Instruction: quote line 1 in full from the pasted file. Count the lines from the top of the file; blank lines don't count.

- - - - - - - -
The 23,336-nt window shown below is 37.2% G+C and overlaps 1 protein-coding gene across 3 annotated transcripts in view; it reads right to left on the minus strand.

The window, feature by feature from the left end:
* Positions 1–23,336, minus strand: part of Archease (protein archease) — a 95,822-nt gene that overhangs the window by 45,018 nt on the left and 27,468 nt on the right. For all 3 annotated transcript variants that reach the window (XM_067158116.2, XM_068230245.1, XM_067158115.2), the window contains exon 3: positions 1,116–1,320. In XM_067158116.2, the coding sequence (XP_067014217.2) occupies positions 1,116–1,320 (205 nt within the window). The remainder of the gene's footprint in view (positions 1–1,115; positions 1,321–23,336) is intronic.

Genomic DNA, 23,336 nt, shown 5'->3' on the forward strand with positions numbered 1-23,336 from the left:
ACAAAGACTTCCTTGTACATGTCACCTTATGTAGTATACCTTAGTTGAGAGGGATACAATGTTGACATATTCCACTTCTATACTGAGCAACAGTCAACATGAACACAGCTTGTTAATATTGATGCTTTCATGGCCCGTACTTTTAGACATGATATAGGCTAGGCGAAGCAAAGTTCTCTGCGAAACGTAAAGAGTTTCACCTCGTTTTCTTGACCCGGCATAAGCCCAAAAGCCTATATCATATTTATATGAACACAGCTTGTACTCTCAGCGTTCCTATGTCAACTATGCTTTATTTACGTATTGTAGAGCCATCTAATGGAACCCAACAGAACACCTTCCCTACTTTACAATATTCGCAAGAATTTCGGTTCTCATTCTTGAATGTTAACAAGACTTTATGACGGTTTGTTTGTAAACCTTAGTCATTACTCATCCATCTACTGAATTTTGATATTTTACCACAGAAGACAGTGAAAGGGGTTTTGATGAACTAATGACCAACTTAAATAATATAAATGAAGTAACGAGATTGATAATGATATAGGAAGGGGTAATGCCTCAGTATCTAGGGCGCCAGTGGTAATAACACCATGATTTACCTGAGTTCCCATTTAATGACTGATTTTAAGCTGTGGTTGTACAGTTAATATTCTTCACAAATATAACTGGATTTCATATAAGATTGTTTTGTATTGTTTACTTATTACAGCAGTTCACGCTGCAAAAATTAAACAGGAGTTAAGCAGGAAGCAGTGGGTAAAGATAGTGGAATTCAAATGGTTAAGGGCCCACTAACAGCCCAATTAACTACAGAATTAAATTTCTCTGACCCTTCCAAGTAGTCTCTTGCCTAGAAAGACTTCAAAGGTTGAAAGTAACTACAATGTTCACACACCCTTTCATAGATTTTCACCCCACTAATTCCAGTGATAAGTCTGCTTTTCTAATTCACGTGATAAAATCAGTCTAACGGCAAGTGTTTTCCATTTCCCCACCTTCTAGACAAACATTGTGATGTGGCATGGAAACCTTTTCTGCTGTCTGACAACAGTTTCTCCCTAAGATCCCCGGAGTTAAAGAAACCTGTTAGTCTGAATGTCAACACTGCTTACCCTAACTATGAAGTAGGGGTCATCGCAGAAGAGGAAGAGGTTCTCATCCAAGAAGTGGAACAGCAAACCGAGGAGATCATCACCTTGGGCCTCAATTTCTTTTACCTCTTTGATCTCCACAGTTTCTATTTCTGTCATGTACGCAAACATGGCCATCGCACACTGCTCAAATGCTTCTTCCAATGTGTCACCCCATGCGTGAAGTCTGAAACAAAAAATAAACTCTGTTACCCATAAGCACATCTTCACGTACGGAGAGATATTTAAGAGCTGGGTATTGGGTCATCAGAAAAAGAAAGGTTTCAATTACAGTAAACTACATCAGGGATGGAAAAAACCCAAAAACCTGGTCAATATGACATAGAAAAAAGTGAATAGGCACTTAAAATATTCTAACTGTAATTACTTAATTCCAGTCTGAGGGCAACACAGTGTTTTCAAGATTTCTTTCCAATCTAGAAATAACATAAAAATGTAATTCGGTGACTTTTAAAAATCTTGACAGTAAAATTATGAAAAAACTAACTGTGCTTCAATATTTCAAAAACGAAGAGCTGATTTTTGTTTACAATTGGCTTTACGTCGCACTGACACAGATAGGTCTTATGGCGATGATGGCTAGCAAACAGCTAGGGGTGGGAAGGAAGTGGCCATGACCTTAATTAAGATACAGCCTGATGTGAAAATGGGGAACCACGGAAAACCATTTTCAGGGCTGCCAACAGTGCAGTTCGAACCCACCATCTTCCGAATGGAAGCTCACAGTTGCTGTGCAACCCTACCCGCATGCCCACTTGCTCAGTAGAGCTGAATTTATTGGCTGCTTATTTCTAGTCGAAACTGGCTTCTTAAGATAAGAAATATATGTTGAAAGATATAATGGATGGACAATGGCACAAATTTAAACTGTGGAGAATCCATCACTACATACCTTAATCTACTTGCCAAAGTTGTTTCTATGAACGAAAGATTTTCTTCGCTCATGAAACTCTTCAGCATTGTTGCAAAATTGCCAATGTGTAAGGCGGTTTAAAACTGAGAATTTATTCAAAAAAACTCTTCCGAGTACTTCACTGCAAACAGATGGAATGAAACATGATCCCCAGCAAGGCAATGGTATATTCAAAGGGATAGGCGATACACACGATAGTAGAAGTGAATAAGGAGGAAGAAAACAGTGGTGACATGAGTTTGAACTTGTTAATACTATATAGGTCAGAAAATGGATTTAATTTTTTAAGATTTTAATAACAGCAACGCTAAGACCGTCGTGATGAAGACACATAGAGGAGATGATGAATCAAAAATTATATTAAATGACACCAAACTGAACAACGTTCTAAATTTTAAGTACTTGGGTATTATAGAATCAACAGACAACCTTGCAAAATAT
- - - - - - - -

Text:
The 23,336-nt window shown below is 37.2% G+C and overlaps 1 protein-coding gene across 3 annotated transcripts in view; it reads right to left on the minus strand.